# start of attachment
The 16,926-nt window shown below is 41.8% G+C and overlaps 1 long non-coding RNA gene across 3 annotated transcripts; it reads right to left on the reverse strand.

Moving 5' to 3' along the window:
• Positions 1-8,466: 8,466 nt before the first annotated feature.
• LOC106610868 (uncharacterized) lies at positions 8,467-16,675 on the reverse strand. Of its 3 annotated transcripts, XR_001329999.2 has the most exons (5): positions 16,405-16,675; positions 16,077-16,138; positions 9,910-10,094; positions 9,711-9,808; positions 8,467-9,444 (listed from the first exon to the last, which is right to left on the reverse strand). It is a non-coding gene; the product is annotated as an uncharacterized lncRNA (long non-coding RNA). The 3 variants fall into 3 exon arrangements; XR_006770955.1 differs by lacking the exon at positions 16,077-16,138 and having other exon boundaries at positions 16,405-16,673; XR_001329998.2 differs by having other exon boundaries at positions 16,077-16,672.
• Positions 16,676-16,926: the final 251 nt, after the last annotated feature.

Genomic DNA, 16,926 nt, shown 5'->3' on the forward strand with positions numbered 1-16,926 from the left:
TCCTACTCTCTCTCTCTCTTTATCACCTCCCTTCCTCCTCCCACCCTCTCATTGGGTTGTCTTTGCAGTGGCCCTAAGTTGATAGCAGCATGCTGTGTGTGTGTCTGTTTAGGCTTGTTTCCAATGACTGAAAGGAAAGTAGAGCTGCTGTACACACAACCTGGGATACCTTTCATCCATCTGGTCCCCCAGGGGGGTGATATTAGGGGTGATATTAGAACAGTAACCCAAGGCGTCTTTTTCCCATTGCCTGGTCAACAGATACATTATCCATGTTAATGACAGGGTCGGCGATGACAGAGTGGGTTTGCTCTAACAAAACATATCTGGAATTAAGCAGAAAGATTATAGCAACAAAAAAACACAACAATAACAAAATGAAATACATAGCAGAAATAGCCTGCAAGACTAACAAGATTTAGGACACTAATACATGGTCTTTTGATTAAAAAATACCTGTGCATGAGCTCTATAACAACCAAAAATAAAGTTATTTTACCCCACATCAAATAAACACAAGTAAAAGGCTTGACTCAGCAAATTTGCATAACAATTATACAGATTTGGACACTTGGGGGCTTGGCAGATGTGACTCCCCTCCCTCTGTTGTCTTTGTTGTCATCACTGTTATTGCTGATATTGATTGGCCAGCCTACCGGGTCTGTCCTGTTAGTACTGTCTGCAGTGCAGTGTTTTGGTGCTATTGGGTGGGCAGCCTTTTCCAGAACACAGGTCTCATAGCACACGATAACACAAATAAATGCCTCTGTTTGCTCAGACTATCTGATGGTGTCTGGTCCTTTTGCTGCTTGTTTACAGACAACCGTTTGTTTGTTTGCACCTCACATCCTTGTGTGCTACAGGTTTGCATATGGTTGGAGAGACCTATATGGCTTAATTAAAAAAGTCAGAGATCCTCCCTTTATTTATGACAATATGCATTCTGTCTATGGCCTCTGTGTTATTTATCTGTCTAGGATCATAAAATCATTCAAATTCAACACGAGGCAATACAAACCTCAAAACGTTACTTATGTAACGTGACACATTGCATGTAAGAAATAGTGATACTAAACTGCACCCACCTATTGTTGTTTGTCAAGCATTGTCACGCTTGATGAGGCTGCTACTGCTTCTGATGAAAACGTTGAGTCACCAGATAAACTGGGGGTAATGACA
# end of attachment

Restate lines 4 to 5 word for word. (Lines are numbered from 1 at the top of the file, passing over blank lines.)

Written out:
• LOC106610868 (uncharacterized) lies at positions 8,467-16,675 on the reverse strand. Of its 3 annotated transcripts, XR_001329999.2 has the most exons (5): positions 16,405-16,675; positions 16,077-16,138; positions 9,910-10,094; positions 9,711-9,808; positions 8,467-9,444 (listed from the first exon to the last, which is right to left on the reverse strand). It is a non-coding gene; the product is annotated as an uncharacterized lncRNA (long non-coding RNA). The 3 variants fall into 3 exon arrangements; XR_006770955.1 differs by lacking the exon at positions 16,077-16,138 and having other exon boundaries at positions 16,405-16,673; XR_001329998.2 differs by having other exon boundaries at positions 16,077-16,672.
• Positions 16,676-16,926: the final 251 nt, after the last annotated feature.